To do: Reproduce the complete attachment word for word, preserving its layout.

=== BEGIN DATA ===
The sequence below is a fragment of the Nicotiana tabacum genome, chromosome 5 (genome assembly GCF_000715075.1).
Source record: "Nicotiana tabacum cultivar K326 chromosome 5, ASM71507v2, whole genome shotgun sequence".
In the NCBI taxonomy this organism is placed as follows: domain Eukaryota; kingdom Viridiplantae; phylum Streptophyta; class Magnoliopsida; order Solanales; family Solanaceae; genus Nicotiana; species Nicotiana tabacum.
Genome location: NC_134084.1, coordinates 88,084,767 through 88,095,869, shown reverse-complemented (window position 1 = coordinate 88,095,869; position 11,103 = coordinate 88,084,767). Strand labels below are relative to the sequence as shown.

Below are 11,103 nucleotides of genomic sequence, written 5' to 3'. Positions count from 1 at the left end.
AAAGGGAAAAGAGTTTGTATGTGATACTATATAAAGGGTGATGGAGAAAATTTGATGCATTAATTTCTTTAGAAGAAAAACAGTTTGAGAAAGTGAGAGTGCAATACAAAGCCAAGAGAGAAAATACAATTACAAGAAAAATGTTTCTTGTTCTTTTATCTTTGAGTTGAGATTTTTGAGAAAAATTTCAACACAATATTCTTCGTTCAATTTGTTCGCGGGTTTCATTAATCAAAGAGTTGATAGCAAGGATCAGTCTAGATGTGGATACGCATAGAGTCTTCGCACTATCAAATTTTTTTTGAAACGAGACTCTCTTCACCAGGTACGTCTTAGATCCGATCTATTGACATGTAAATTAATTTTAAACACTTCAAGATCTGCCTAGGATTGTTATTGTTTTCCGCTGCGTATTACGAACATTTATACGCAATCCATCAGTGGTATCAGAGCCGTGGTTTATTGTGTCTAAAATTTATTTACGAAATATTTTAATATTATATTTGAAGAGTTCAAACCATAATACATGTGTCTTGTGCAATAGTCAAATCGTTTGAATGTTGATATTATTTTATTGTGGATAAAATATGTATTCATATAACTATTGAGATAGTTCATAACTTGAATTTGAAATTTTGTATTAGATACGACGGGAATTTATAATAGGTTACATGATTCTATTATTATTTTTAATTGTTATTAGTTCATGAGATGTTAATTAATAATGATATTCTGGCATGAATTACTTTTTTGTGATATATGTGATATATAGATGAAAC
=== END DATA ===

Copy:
The sequence below is a fragment of the Nicotiana tabacum genome, chromosome 5 (genome assembly GCF_000715075.1).
Source record: "Nicotiana tabacum cultivar K326 chromosome 5, ASM71507v2, whole genome shotgun sequence".
In the NCBI taxonomy this organism is placed as follows: domain Eukaryota; kingdom Viridiplantae; phylum Streptophyta; class Magnoliopsida; order Solanales; family Solanaceae; genus Nicotiana; species Nicotiana tabacum.
Genome location: NC_134084.1, coordinates 88,084,767 through 88,095,869, shown reverse-complemented (window position 1 = coordinate 88,095,869; position 11,103 = coordinate 88,084,767). Strand labels below are relative to the sequence as shown.

Below are 11,103 nucleotides of genomic sequence, written 5' to 3'. Positions count from 1 at the left end.
AAAGGGAAAAGAGTTTGTATGTGATACTATATAAAGGGTGATGGAGAAAATTTGATGCATTAATTTCTTTAGAAGAAAAACAGTTTGAGAAAGTGAGAGTGCAATACAAAGCCAAGAGAGAAAATACAATTACAAGAAAAATGTTTCTTGTTCTTTTATCTTTGAGTTGAGATTTTTGAGAAAAATTTCAACACAATATTCTTCGTTCAATTTGTTCGCGGGTTTCATTAATCAAAGAGTTGATAGCAAGGATCAGTCTAGATGTGGATACGCATAGAGTCTTCGCACTATCAAATTTTTTTTGAAACGAGACTCTCTTCACCAGGTACGTCTTAGATCCGATCTATTGACATGTAAATTAATTTTAAACACTTCAAGATCTGCCTAGGATTGTTATTGTTTTCCGCTGCGTATTACGAACATTTATACGCAATCCATCAGTGGTATCAGAGCCGTGGTTTATTGTGTCTAAAATTTATTTACGAAATATTTTAATATTATATTTGAAGAGTTCAAACCATAATACATGTGTCTTGTGCAATAGTCAAATCGTTTGAATGTTGATATTATTTTATTGTGGATAAAATATGTATTCATATAACTATTGAGATAGTTCATAACTTGAATTTGAAATTTTGTATTAGATACGACGGGAATTTATAATAGGTTACATGATTCTATTATTATTTTTAATTGTTATTAGTTCATGAGATGTTAATTAATAATGATATTCTGGCATGAATTACTTTTTTGTGATATATGTGATATATAGATGAAAC